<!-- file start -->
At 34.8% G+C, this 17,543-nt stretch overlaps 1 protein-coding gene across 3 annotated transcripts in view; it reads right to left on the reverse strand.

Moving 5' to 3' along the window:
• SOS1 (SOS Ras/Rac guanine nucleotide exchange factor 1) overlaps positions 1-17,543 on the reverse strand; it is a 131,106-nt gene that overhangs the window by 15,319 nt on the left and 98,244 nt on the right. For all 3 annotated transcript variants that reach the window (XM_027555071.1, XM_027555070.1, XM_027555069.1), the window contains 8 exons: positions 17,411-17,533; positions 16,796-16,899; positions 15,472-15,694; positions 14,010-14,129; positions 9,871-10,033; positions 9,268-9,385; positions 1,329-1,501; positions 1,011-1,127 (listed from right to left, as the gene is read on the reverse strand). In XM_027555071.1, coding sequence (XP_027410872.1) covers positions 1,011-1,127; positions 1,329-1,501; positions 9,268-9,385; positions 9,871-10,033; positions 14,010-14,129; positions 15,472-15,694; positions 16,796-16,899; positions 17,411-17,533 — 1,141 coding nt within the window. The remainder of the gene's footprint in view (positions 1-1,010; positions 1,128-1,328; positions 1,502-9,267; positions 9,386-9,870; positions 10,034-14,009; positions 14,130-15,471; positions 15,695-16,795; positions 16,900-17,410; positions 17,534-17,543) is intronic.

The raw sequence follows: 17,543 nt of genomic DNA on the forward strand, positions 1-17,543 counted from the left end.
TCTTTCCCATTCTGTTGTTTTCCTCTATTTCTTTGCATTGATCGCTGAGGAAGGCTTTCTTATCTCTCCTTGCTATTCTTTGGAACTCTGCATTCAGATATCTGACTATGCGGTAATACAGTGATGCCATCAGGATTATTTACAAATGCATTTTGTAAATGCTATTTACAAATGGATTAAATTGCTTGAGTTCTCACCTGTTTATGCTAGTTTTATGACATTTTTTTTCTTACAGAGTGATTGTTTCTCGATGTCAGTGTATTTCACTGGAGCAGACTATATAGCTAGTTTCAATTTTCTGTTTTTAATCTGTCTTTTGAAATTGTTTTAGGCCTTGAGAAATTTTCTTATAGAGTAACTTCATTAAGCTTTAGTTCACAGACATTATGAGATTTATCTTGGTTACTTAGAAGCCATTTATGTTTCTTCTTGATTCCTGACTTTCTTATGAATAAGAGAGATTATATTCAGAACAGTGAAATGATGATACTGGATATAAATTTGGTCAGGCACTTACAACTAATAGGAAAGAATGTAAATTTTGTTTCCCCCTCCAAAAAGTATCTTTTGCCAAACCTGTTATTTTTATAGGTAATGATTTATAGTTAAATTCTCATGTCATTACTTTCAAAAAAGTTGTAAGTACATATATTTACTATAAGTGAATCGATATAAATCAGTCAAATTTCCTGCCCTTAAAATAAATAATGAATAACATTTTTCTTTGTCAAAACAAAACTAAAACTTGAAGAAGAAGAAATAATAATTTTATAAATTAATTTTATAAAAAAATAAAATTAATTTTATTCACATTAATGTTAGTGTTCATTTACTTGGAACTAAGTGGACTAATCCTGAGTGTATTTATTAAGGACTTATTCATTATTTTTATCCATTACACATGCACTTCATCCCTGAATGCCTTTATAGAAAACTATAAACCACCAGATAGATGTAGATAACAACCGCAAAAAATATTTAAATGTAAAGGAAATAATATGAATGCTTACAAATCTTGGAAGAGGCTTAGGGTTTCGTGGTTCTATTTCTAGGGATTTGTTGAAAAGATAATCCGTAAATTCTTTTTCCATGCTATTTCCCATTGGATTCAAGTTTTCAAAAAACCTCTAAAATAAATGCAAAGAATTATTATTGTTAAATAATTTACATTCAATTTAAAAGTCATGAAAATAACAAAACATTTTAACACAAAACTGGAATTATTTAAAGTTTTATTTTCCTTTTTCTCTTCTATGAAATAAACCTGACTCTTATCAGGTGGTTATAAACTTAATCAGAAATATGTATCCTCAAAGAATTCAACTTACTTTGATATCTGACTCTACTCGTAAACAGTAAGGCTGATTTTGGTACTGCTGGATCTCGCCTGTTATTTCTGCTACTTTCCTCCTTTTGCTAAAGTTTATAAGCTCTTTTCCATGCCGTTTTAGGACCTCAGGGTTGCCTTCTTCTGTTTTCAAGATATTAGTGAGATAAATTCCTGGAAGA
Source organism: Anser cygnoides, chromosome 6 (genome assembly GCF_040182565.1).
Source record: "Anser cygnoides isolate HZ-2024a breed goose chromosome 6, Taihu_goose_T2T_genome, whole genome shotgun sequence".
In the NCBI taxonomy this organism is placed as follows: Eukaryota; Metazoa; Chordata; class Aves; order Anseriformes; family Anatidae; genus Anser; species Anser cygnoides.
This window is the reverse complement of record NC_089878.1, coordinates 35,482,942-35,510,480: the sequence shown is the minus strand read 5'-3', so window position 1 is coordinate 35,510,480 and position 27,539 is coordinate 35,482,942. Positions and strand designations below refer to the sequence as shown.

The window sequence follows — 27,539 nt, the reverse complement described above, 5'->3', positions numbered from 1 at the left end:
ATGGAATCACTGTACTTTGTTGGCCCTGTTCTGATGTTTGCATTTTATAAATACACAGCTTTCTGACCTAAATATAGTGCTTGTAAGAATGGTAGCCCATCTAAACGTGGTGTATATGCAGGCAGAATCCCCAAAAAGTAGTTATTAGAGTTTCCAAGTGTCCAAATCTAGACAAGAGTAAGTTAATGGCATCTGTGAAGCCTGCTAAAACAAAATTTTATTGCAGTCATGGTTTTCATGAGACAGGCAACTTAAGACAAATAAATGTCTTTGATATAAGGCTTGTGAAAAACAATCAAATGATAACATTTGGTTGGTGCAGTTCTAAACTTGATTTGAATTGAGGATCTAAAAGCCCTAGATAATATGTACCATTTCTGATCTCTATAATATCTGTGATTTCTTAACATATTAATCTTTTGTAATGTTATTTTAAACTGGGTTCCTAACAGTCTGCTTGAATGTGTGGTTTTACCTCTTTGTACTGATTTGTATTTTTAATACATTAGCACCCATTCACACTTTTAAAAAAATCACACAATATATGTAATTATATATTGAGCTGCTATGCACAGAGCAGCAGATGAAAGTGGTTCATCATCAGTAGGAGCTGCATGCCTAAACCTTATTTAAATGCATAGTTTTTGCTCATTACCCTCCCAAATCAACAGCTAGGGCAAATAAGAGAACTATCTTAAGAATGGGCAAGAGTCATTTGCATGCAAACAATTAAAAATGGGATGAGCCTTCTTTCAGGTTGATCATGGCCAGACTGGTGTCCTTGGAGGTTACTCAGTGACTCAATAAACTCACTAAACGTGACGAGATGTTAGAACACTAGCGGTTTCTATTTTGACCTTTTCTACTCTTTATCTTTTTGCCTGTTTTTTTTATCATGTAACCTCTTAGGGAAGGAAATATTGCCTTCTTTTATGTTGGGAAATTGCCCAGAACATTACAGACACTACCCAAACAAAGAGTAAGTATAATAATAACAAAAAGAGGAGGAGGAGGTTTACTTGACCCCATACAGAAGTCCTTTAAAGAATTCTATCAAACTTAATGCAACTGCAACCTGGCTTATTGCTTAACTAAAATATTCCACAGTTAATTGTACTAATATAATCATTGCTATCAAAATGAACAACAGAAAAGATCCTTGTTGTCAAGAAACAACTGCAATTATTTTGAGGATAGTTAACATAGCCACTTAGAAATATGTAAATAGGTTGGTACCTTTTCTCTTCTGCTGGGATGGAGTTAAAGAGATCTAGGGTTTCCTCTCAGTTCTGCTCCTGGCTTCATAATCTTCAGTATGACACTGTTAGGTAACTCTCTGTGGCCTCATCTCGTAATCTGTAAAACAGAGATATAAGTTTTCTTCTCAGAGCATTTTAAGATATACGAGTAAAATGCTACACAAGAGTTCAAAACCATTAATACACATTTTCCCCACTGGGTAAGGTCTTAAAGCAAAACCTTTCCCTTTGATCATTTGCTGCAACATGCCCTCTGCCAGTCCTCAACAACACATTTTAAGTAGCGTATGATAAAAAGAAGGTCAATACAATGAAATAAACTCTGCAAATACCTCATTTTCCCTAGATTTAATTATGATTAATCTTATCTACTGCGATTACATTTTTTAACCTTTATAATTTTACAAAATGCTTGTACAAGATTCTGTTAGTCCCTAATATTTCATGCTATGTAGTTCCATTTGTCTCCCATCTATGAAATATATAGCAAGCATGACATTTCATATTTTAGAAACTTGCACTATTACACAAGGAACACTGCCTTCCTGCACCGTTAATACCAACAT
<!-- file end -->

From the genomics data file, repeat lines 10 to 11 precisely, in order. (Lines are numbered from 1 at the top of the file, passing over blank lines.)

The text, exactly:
The window sequence follows — 27,539 nt, the reverse complement described above, 5'->3', positions numbered from 1 at the left end:
ATGGAATCACTGTACTTTGTTGGCCCTGTTCTGATGTTTGCATTTTATAAATACACAGCTTTCTGACCTAAATATAGTGCTTGTAAGAATGGTAGCCCATCTAAACGTGGTGTATATGCAGGCAGAATCCCCAAAAAGTAGTTATTAGAGTTTCCAAGTGTCCAAATCTAGACAAGAGTAAGTTAATGGCATCTGTGAAGCCTGCTAAAACAAAATTTTATTGCAGTCATGGTTTTCATGAGACAGGCAACTTAAGACAAATAAATGTCTTTGATATAAGGCTTGTGAAAAACAATCAAATGATAACATTTGGTTGGTGCAGTTCTAAACTTGATTTGAATTGAGGATCTAAAAGCCCTAGATAATATGTACCATTTCTGATCTCTATAATATCTGTGATTTCTTAACATATTAATCTTTTGTAATGTTATTTTAAACTGGGTTCCTAACAGTCTGCTTGAATGTGTGGTTTTACCTCTTTGTACTGATTTGTATTTTTAATACATTAGCACCCATTCACACTTTTAAAAAAATCACACAATATATGTAATTATATATTGAGCTGCTATGCACAGAGCAGCAGATGAAAGTGGTTCATCATCAGTAGGAGCTGCATGCCTAAACCTTATTTAAATGCATAGTTTTTGCTCATTACCCTCCCAAATCAACAGCTAGGGCAAATAAGAGAACTATCTTAAGAATGGGCAAGAGTCATTTGCATGCAAACAATTAAAAATGGGATGAGCCTTCTTTCAGGTTGATCATGGCCAGACTGGTGTCCTTGGAGGTTACTCAGTGACTCAATAAACTCACTAAACGTGACGAGATGTTAGAACACTAGCGGTTTCTATTTTGACCTTTTCTACTCTTTATCTTTTTGCCTGTTTTTTTTATCATGTAACCTCTTAGGGAAGGAAATATTGCCTTCTTTTATGTTGGGAAATTGCCCAGAACATTACAGACACTACCCAAACAAAGAGTAAGTATAATAATAACAAAAAGAGGAGGAGGAGGTTTACTTGACCCCATACAGAAGTCCTTTAAAGAATTCTATCAAACTTAATGCAACTGCAACCTGGCTTATTGCTTAACTAAAATATTCCACAGTTAATTGTACTAATATAATCATTGCTATCAAAATGAACAACAGAAAAGATCCTTGTTGTCAAGAAACAACTGCAATTATTTTGAGGATAGTTAACATAGCCACTTAGAAATATGTAAATAGGTTGGTACCTTTTCTCTTCTGCTGGGATGGAGTTAAAGAGATCTAGGGTTTCCTCTCAGTTCTGCTCCTGGCTTCATAATCTTCAGTATGACACTGTTAGGTAACTCTCTGTGGCCTCATCTCGTAATCTGTAAAACAGAGATATAAGTTTTCTTCTCAGAGCATTTTAAGATATACGAGTAAAATGCTACACAAGAGTTCAAAACCATTAATACACATTTTCCCCACTGGGTAAGGTCTTAAAGCAAAACCTTTCCCTTTGATCATTTGCTGCAACATGCCCTCTGCCAGTCCTCAACAACACATTTTAAGTAGCGTATGATAAAAAGAAGGTCAATACAATGAAATAAACTCTGCAAATACCTCATTTTCCCTAGATTTAATTATGATTAATCTTATCTACTGCGATTACATTTTTTAACCTTTATAATTTTACAAAATGCTTGTACAAGATTCTGTTAGTCCCTAATATTTCATGCTATGTAGTTCCATTTGTCTCCCATCTATGAAATATATAGCAAGCATGACATTTCATATTTTAGAAACTTGCACTATTACACAAGGAACACTGCCTTCCTGCACCGTTAATACCAACAT